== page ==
Critics also say the tests are too easily gamed by students who can pay thousands of dollars for private coaching and test prep. Carol Christ, the chancellor of the University of California, Berkeley, has long called for a move away from standardized testing for admissions. She cited the recent college admissions bribery scandal as a case in point, calling the episode “grotesque.”

Obviously, because the Desperate Housewives actress got herself in big legal trouble for paying $15k to have a ringer take the test for her daughter, we must abolish the SAT and ACT, just like Spanish classes nationally abolished holding tests after Ted Kennedy was caught paying a ringer to take his Spanish test for him at Harvard in 1951.

Plaintiffs in a lawsuit pending against the University of California say use of the tests build on existing disparities. According to the College Board, which administers the SAT, 55 percent of Asian-American test takers and 45 percent of white test takers scored a 1200 or higher on the SAT in 2019. For Hispanic and black students, those numbers were 12 percent and 9 percent.

Proponents of a change say it is fairer to judge students by other measures, such as teacher recommendations. Some studies have suggested that high school grades better measure a student’s likelihood of graduation and cumulative performance in college.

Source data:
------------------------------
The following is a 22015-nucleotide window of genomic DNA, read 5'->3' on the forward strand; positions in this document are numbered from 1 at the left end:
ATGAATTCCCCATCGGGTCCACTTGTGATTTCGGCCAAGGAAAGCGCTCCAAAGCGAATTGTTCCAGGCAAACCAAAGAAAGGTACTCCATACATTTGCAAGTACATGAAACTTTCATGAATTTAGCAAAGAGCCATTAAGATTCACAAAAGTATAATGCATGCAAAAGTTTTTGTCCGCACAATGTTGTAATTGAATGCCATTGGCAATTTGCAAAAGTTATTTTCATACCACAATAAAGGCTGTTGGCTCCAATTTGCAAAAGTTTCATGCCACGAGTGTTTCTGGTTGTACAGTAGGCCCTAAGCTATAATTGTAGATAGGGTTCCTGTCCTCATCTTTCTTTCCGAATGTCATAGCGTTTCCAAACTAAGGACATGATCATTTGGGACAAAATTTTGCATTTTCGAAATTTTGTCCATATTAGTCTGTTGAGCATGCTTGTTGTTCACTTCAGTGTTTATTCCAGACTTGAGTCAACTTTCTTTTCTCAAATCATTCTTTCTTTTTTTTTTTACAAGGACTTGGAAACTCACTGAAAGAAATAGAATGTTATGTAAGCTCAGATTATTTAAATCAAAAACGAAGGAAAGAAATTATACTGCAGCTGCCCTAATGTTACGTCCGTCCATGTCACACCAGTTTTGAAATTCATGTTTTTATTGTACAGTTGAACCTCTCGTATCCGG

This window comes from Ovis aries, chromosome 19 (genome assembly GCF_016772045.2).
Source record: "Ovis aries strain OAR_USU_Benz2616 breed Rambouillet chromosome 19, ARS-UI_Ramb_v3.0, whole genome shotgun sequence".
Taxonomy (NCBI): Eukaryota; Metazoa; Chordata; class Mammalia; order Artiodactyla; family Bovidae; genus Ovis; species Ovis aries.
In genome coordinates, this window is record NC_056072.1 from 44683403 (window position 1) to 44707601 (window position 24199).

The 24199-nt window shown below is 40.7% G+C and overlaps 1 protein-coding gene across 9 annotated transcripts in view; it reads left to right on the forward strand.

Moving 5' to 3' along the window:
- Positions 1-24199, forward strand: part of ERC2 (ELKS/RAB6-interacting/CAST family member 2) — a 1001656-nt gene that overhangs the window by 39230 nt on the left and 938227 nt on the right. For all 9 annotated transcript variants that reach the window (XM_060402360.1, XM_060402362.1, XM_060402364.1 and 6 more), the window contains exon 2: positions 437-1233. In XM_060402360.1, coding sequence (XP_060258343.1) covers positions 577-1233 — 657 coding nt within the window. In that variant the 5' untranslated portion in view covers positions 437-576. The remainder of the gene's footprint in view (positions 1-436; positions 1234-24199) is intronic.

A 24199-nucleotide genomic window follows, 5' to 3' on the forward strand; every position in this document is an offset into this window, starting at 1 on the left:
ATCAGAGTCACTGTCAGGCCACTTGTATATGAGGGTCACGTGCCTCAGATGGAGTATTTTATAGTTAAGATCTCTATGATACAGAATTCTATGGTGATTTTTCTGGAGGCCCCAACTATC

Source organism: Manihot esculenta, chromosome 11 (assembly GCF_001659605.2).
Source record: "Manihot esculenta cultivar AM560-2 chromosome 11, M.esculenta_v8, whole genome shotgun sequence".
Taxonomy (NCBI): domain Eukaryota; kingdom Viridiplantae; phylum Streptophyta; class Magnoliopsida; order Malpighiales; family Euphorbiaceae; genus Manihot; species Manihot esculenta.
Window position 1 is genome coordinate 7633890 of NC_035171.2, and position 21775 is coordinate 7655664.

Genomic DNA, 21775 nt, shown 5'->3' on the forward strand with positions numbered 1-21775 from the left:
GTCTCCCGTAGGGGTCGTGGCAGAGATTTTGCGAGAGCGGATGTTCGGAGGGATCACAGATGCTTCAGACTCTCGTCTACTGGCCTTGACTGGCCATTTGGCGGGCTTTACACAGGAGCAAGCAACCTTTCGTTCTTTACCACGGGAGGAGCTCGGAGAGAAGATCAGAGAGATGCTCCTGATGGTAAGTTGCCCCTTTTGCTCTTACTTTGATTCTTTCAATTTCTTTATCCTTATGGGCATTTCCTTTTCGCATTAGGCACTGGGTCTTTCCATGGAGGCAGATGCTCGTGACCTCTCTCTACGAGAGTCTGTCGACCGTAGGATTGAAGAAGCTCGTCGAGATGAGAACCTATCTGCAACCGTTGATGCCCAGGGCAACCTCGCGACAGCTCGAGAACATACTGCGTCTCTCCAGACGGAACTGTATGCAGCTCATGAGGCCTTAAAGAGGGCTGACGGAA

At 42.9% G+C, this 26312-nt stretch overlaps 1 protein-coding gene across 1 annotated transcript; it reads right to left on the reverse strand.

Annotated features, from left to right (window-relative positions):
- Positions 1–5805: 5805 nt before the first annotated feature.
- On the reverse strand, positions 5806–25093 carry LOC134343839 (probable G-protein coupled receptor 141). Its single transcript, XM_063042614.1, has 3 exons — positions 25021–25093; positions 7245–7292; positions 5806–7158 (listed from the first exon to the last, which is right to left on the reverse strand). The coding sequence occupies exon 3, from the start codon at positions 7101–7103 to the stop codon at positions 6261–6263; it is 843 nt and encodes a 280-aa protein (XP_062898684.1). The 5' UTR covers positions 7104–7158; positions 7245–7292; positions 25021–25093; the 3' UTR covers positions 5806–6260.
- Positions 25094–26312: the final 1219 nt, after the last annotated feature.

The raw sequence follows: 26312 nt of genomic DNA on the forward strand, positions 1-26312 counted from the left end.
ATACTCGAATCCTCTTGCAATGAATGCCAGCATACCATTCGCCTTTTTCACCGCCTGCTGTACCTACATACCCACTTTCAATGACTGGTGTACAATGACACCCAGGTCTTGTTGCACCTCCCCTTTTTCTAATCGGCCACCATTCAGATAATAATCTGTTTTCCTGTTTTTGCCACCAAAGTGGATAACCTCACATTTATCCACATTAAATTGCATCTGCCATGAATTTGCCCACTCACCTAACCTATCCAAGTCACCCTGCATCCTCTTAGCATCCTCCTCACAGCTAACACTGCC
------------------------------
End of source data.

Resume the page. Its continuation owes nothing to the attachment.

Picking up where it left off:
The conventional wisdom among the well-informed was long that GPA was a better single measure than SAT, but SAT was a good complement to GPA. But the new U of C faculty task force study found SAT dominated GPA.

And some school officials say the tests are superfluous. California’s community college chancellor, Eloy Ortiz Oakley, who is also a University of California regent, reminded the board this week that the university already enrolls tens of thousands of transfer students who are not required to take any standardized admission tests.

Non-Armenian white people generally don’t know about or think about this huge back door to a UCLA degree. They assume you must go to a 4 year college for 4 years, but lots of Armenians send their kids to decent junior colleges like Pasadena, Glendale or Santa Monica for two years, then off to UCLA for the last two years for the fancy diploma.

What will happen next?
John A. Pérez, chairman of the system’s board of regents, said that college officials in other states had told him privately that they would likely follow suit if California moved to eliminate the test from its admissions requirements.

“I have talked to leaders at other public universities over the last couple of months,” Mr. Pérez said, “and would not be surprised if others looked at this question as well.” …

The end of the SAT and ACT in California’s most prestigious public universities will not necessarily mean the end of admissions testing there. University officials said they were studying the feasibility of developing their own replacement test — with less baggage.

How hard could it be to invent a valid test on which blacks and Hispanics score as well as Asians? Obviously, the reason we don’t have such a test today is because it never ever occurred to anybody until last week to try to invent one.

[Comment at Unz.com]